Differences in red blood cell mass profiles impact intravascular volume and outcome risk in chronic heart failure

Wayne L. Miller, Diane E. Grill, Brian P. Mullan

Research output: Contribution to journalArticlepeer-review


Aims: To identify different red blood cell mass (RBCM) profiles, separate from haemoglobin concentrations, and their impact on blood volume expansion and clinical outcomes in chronic heart failure. Methods and results: RBCM was measured at hospital discharge using standardized nuclear medicine indicator-dilution methodology in patients following diuretic treatment for clinical congestion. Individual RBCM phenotypes were prospectively identified and analysed for heart failure-related mortality or first rehospitalization over 1 year. Of 132 patients, 42 (32%) demonstrated normal RBCM, 36 (27%) RBCM deficit (true anaemia), and 54 (41%) RBCM excess (erythrocythemia). Dilutional ‘anaemia’ defined by haemoglobin <12 g/dL with normal or an excess in RBCM with plasma volume expansion was identified in 37 (28%) patients. There were 61 composite outcome events, which included 38 deaths (29% of cohort) occurring over the 1 year follow-up period [14/36 (39%) in RBCM deficit, 12/42 (29%) in normal RBCM, and 12/54 (22%) in RBCM excess subgroups]. By Kaplan–Meier and multivariate analyses, RBCM excess was independently associated with the best event-free survival while RBCM deficit (true anaemia) the poorest outcomes; both compared with normal RBCM (P < 0.001). Dilutional ‘anaemia’ demonstrated a lower risk compared with true anaemia (P = 0.03). Conclusions: Markedly different RBCM profiles are identifiable among comparably compensated heart failure patients, and this variability carries significant implications for post-hospital outcomes. Novel to this analysis and in contrast to RBCM deficit is the independent association of RBCM excess with better event-free survival compared with normal RBCM. The distinction of RBCM profiles to guide risk stratification and individualized patient management strategies warrants further study.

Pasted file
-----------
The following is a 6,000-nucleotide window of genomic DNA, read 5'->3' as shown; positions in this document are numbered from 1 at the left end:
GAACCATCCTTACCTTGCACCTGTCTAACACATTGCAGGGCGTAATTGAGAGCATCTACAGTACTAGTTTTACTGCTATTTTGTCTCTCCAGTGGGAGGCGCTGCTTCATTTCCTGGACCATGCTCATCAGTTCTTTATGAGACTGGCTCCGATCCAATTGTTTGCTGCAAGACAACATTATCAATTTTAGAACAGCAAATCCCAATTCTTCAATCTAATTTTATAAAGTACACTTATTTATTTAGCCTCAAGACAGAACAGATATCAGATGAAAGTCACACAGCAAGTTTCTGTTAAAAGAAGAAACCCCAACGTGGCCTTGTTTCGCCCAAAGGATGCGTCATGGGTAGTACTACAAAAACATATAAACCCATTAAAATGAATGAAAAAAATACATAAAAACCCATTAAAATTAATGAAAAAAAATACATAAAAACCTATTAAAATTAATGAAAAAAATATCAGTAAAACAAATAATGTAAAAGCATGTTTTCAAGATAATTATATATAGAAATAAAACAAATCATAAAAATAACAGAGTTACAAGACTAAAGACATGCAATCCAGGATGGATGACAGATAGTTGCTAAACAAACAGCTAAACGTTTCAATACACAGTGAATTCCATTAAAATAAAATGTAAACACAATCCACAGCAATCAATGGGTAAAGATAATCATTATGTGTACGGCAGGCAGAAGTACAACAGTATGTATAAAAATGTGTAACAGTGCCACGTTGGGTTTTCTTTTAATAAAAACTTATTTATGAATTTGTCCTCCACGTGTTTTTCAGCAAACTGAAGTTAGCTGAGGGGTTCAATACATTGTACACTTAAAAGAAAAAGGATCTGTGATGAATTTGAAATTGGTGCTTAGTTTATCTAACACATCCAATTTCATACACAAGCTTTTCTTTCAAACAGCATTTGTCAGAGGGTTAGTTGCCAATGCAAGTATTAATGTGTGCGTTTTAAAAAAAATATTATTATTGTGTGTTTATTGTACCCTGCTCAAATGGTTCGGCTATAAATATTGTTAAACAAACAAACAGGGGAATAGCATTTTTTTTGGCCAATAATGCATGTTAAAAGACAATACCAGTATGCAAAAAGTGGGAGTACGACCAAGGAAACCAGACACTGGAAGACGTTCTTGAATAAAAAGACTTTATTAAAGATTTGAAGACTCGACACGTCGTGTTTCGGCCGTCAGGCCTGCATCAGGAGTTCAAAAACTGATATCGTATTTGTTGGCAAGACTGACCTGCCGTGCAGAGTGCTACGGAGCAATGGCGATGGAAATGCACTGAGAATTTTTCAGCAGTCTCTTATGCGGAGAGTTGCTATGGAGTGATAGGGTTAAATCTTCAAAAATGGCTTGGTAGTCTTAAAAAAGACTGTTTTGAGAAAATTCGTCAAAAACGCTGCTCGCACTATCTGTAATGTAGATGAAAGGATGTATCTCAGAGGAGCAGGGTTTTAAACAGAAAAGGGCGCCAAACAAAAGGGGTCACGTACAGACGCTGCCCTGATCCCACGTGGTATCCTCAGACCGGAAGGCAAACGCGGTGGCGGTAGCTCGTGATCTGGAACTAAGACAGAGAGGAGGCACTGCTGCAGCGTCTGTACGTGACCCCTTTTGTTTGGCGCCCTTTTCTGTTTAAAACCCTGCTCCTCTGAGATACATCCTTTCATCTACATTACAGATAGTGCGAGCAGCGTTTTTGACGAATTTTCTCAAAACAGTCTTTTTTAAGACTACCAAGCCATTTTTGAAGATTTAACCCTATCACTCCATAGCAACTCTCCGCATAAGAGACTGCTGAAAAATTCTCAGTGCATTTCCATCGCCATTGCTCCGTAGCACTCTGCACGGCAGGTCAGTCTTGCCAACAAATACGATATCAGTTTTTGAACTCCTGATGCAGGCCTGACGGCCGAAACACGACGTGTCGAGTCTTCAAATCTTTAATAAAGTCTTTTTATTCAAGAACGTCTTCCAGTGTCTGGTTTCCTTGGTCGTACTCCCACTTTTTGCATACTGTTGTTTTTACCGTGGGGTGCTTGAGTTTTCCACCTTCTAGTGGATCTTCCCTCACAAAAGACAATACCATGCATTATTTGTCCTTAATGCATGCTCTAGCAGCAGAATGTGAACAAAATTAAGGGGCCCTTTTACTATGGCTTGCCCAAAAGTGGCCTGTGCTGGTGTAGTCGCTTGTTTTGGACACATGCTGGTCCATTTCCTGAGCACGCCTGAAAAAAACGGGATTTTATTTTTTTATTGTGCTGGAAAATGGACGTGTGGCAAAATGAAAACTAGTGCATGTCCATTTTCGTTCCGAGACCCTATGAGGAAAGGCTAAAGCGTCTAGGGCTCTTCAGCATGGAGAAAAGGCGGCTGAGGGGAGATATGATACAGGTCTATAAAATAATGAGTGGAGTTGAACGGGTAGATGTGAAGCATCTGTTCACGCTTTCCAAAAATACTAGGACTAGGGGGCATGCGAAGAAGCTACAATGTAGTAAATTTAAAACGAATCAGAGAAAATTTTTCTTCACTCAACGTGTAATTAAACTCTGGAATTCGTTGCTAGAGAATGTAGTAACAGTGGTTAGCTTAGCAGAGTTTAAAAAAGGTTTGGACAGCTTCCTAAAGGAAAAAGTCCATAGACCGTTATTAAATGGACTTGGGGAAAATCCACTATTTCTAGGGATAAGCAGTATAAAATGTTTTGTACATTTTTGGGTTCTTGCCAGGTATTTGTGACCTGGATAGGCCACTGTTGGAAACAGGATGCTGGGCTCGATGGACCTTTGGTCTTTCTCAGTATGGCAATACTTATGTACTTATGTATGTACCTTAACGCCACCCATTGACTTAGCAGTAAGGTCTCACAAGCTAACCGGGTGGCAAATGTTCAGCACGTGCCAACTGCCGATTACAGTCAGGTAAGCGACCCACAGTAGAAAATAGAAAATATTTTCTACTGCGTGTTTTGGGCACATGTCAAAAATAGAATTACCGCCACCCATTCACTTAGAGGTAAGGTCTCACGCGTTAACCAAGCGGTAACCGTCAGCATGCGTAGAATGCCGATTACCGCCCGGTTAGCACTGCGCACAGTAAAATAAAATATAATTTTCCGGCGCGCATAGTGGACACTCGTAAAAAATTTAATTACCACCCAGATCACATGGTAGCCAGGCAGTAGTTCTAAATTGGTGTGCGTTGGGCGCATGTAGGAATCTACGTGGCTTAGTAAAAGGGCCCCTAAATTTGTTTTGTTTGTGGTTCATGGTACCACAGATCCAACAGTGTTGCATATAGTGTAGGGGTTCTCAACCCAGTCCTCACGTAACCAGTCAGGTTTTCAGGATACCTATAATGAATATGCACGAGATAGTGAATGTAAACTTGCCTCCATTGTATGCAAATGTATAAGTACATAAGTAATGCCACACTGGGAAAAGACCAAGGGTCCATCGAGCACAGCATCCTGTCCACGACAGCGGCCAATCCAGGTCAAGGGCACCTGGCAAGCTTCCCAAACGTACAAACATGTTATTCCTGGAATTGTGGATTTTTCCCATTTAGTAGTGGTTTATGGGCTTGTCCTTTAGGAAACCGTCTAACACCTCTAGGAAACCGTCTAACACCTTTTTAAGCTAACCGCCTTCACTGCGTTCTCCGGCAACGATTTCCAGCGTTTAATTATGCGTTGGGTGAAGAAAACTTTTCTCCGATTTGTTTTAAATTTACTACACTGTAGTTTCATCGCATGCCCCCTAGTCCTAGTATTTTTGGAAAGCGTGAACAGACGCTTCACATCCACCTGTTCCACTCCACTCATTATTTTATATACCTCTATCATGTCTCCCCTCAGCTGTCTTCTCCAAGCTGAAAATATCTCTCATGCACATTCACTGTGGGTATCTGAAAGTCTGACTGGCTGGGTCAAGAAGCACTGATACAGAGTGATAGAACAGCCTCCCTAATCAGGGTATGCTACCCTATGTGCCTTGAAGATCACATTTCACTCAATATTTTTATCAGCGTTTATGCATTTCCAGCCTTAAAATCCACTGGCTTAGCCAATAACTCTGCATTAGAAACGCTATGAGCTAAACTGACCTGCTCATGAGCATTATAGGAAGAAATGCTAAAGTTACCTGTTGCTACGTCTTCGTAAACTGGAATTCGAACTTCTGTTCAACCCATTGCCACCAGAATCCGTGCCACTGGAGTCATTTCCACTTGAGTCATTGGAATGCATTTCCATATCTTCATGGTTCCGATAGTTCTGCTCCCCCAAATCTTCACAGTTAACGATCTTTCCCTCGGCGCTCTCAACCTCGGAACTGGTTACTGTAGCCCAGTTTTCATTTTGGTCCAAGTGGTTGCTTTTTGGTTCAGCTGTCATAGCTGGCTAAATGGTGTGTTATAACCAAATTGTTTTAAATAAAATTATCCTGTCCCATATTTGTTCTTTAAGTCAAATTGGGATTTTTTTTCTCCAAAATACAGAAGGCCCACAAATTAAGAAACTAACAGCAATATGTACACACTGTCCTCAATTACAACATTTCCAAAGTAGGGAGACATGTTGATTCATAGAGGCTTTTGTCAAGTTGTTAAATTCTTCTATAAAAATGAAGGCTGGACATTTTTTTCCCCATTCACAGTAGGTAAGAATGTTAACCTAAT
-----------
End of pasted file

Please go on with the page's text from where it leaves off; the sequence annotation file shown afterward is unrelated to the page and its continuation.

Original languageEnglish (US)
Pages (from-to)1270-1279
Number of pages10
JournalESC Heart Failure
Issue number2
StatePublished - Apr 2023


  • Heart failure
  • Intravascular volume
  • Outcomes
  • Red blood cell mass

ASJC Scopus subject areas

  • Cardiology and Cardiovascular Medicine


Dive into the research topics of 'Differences in red blood cell mass profiles impact intravascular volume and outcome risk in chronic heart failure'. Together they form a unique fingerprint.

Cite this